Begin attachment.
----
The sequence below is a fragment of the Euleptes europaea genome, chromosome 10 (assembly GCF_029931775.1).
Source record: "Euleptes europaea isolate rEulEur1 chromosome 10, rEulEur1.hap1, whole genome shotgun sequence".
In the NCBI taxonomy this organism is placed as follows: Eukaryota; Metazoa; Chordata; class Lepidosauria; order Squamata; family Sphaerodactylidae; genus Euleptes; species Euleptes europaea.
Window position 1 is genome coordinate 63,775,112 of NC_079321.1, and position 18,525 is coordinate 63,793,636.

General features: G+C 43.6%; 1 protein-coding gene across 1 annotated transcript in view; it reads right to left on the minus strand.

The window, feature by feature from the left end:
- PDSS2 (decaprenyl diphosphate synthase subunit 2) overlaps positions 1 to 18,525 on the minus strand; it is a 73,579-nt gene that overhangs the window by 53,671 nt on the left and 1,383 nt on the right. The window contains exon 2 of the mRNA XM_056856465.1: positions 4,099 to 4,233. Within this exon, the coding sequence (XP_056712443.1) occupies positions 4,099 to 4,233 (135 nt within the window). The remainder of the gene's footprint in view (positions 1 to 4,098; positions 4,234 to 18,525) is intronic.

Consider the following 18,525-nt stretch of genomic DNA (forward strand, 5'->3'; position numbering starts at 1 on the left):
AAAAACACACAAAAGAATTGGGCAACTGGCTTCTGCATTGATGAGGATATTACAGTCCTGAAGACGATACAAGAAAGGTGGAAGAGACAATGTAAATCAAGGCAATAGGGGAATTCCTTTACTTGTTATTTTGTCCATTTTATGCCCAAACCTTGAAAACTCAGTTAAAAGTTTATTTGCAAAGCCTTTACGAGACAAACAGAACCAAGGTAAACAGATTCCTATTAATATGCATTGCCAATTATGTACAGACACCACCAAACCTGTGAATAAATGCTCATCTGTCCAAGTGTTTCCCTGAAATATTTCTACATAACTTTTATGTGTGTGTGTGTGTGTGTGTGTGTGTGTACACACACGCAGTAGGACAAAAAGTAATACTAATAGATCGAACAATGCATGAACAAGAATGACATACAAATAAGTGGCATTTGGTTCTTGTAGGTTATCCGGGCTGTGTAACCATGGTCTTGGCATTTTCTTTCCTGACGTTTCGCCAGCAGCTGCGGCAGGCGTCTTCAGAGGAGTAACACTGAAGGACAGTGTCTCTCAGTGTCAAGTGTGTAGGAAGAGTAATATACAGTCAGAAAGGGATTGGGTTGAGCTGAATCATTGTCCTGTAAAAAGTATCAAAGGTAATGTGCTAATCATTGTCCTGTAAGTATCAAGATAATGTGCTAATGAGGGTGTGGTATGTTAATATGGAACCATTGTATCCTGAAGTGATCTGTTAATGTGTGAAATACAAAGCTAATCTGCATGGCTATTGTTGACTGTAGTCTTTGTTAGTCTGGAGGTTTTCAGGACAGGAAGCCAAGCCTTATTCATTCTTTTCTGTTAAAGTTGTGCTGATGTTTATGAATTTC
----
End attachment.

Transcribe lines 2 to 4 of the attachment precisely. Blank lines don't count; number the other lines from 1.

Source record: "Euleptes europaea isolate rEulEur1 chromosome 10, rEulEur1.hap1, whole genome shotgun sequence".
In the NCBI taxonomy this organism is placed as follows: Eukaryota; Metazoa; Chordata; class Lepidosauria; order Squamata; family Sphaerodactylidae; genus Euleptes; species Euleptes europaea.
Window position 1 is genome coordinate 63,775,112 of NC_079321.1, and position 18,525 is coordinate 63,793,636.